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Thursday, June 13, 2024
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Not listening to ‘Guts’ is a ‘bad idea right?’

Rodrigo’s sophomore album speaks to the ‘teen girl experience’

<p>Olivia Rodrigo, The White House / Wikimedia Commons</p>

Olivia Rodrigo, The White House / Wikimedia Commons

Do you “want sweet revenge,” and do you “want him again?” If so, you might find yourself vibing with Olivia Rodrigo’s sophomore album, “Guts,” which dropped on Friday. 

UB students, particularly female freshmen, felt as though the album spoke to their experiences as teenage girls and young women. 

“It really was like the 19-year-old experience and the whole life experience of growing up as a young teenage girl,” Maci Greco, a freshman biomedical sciences major, said. “It goes into a lot of friendship and relationship kind of things that a lot of girls our age experience.” 

Aaliyah King, a freshman computer engineering major, also found “Guts” to be a relatable portrait of teenage girlhood, although she argues the album also appeals to younger girls and older women.  

“I feel like it can relate to girls in relationships, where they feel betrayed by their lover and [statements like], ‘It’s not cheating, it doesn’t matter,’” King said. “Or ‘vampire’ touched on grooming and taking advantage of somebody who you have more power than, whether it’s an age difference or not.” 

One song in particular, “lacy,” spoke to King and her experiences with comparing herself to other women. The last lines of the track — “And I despise my jealous eyes and how hard they fell for you… I despise my rotten mind and how much it worships you” — struck a chord.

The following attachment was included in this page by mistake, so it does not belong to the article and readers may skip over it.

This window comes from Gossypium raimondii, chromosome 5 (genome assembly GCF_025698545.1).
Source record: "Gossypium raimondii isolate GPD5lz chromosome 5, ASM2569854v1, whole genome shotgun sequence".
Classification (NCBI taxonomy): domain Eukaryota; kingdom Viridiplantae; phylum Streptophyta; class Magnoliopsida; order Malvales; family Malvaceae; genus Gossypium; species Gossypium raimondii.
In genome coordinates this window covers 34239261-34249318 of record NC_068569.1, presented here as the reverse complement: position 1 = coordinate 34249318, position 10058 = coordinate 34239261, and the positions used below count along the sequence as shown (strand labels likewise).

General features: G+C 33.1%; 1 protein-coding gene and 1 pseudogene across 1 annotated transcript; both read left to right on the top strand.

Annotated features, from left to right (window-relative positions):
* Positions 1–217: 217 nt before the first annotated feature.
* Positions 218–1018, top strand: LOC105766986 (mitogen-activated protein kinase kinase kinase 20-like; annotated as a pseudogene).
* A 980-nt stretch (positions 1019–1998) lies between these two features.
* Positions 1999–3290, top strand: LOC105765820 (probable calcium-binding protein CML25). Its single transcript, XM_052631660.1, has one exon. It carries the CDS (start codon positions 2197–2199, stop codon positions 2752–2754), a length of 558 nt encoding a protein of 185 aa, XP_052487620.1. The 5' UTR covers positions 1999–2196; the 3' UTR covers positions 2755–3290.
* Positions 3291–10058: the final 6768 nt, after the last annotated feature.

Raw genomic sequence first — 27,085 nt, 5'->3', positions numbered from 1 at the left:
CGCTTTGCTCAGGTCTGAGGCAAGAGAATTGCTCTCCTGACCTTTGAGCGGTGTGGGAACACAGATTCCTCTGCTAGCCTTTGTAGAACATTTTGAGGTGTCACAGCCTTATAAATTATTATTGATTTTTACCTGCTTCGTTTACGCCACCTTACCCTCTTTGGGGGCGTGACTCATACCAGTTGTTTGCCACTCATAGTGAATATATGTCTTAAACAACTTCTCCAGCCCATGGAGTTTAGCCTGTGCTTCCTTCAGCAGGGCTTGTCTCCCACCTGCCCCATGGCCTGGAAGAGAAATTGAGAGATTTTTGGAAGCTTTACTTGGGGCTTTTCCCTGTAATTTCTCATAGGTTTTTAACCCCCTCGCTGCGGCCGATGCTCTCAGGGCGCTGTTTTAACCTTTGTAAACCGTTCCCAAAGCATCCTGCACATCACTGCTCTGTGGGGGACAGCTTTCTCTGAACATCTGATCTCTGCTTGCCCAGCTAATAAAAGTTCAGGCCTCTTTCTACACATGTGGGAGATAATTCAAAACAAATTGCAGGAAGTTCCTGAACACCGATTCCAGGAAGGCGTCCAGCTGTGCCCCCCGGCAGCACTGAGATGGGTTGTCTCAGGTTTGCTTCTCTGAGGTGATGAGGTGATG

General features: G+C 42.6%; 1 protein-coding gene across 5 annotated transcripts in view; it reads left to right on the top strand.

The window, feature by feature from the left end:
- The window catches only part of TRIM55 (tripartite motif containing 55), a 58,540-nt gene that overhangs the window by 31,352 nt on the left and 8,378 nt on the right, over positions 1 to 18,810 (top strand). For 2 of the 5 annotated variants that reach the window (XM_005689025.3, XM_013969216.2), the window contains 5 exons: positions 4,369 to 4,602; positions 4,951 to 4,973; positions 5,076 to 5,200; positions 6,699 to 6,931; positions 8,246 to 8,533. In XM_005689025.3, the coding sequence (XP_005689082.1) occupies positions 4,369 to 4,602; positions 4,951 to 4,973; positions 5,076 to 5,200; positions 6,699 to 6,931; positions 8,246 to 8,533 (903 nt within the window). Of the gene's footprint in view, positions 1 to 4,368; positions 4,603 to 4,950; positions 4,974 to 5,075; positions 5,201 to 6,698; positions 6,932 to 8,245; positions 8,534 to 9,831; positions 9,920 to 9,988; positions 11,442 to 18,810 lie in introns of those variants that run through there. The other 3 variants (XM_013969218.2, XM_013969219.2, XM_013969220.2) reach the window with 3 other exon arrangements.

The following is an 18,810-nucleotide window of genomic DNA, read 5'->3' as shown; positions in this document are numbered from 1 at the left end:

“As I grew up, I became less in competition with other women and more so admired them,” King explained. “But I still feel like I’m not as adequate as other women because some of them are super gorgeous, some are super smart. So I really admire them, but at the same time, I’m jealous that I can’t be as good as they are.”

Many listeners walked away from their first listen to “Guts” with a sense of “deja vu” for her debut album, “Sour,” reflecting on Rodrigo’s stylistic evolution.

Yang Le Foon says Rodrigo’s latest album gets better and better the longer you have it on repeat. Even as she finds herself nostalgically loyal to “Sour,” Foon, a freshman pharmacy major, embraces the pop-punk “angst” and screamability of “Guts.” She played the songs on her dorm room speaker with her roommate on release day — you have to learn the lyrics before you can yell them on a drive.

“‘Love is embarrassing’ and ‘the ballad of a homeschooled girl’ are such roll-down-the-windows, screaming-in-the-car songs,” Foon said. “It’s what we needed right now as college girls starting out. It encapsulates the 19-year-old college girl feeling.” 

Although King is a fan of “Sour,” she was also excited to see a “happier” side of Rodrigo on “Guts.”  

“I listen to her sad music when I want to reflect and think about myself,” King said. “But ‘bad idea right?’ is such a fun song. I usually listen to it when I first wake up… It’s not all depressing, you can actually have fun with it. It’s the kind of song where you blast it really loud in your room and dance.”

Whether Rodrigo is making them dance, cry or something in between, it is undeniable that her musical story is a “logical” choice to listen to, especially for her fans who are teenage girls and see themselves in her journey.

“I genuinely think this girl needs a therapist. Honestly, she concerns me because I relate to it so much,” King shared. “I feel like she speaks a lot to me, and I wish I could meet her and talk to her because we have a lot in common.” 

Editor's note: This article has been updated to correctly spell "lacy."

Alex Novak is the senior arts editor and can be reached at alex.novak@ubspectrum.com  


ALEX NOVAK

Alex Novak is a senior arts editor at The Spectrum

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